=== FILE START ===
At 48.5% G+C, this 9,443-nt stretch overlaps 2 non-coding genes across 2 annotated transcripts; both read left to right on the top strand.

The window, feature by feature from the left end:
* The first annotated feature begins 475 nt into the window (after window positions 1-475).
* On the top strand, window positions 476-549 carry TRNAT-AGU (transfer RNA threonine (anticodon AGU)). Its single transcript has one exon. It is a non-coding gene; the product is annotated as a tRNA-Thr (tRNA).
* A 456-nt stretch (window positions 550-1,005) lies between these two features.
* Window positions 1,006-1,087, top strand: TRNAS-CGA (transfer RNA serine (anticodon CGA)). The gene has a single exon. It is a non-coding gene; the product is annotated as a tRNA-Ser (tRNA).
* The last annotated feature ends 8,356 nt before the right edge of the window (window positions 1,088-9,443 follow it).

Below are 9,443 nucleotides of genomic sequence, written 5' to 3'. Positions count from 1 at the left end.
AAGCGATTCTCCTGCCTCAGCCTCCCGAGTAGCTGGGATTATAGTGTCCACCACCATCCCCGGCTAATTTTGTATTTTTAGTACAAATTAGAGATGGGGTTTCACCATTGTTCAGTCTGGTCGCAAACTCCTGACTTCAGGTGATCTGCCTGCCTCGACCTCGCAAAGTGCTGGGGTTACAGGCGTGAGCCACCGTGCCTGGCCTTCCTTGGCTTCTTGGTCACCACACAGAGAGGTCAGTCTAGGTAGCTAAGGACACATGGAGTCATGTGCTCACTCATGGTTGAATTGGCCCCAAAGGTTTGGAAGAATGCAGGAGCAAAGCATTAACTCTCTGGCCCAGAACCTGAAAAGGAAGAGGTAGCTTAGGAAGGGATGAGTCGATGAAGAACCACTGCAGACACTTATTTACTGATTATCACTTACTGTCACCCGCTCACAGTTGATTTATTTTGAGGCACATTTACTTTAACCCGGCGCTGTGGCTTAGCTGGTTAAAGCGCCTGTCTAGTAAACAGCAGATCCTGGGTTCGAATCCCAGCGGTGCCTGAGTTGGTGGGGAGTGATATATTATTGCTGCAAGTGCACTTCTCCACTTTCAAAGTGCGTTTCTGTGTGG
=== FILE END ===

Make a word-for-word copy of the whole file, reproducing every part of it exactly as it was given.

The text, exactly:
At 48.5% G+C, this 9,443-nt stretch overlaps 2 non-coding genes across 2 annotated transcripts; both read left to right on the top strand.

The window, feature by feature from the left end:
* The first annotated feature begins 475 nt into the window (after window positions 1-475).
* On the top strand, window positions 476-549 carry TRNAT-AGU (transfer RNA threonine (anticodon AGU)). Its single transcript has one exon. It is a non-coding gene; the product is annotated as a tRNA-Thr (tRNA).
* A 456-nt stretch (window positions 550-1,005) lies between these two features.
* Window positions 1,006-1,087, top strand: TRNAS-CGA (transfer RNA serine (anticodon CGA)). The gene has a single exon. It is a non-coding gene; the product is annotated as a tRNA-Ser (tRNA).
* The last annotated feature ends 8,356 nt before the right edge of the window (window positions 1,088-9,443 follow it).

Below are 9,443 nucleotides of genomic sequence, written 5' to 3'. Positions count from 1 at the left end.
AAGCGATTCTCCTGCCTCAGCCTCCCGAGTAGCTGGGATTATAGTGTCCACCACCATCCCCGGCTAATTTTGTATTTTTAGTACAAATTAGAGATGGGGTTTCACCATTGTTCAGTCTGGTCGCAAACTCCTGACTTCAGGTGATCTGCCTGCCTCGACCTCGCAAAGTGCTGGGGTTACAGGCGTGAGCCACCGTGCCTGGCCTTCCTTGGCTTCTTGGTCACCACACAGAGAGGTCAGTCTAGGTAGCTAAGGACACATGGAGTCATGTGCTCACTCATGGTTGAATTGGCCCCAAAGGTTTGGAAGAATGCAGGAGCAAAGCATTAACTCTCTGGCCCAGAACCTGAAAAGGAAGAGGTAGCTTAGGAAGGGATGAGTCGATGAAGAACCACTGCAGACACTTATTTACTGATTATCACTTACTGTCACCCGCTCACAGTTGATTTATTTTGAGGCACATTTACTTTAACCCGGCGCTGTGGCTTAGCTGGTTAAAGCGCCTGTCTAGTAAACAGCAGATCCTGGGTTCGAATCCCAGCGGTGCCTGAGTTGGTGGGGAGTGATATATTATTGCTGCAAGTGCACTTCTCCACTTTCAAAGTGCGTTTCTGTGTGG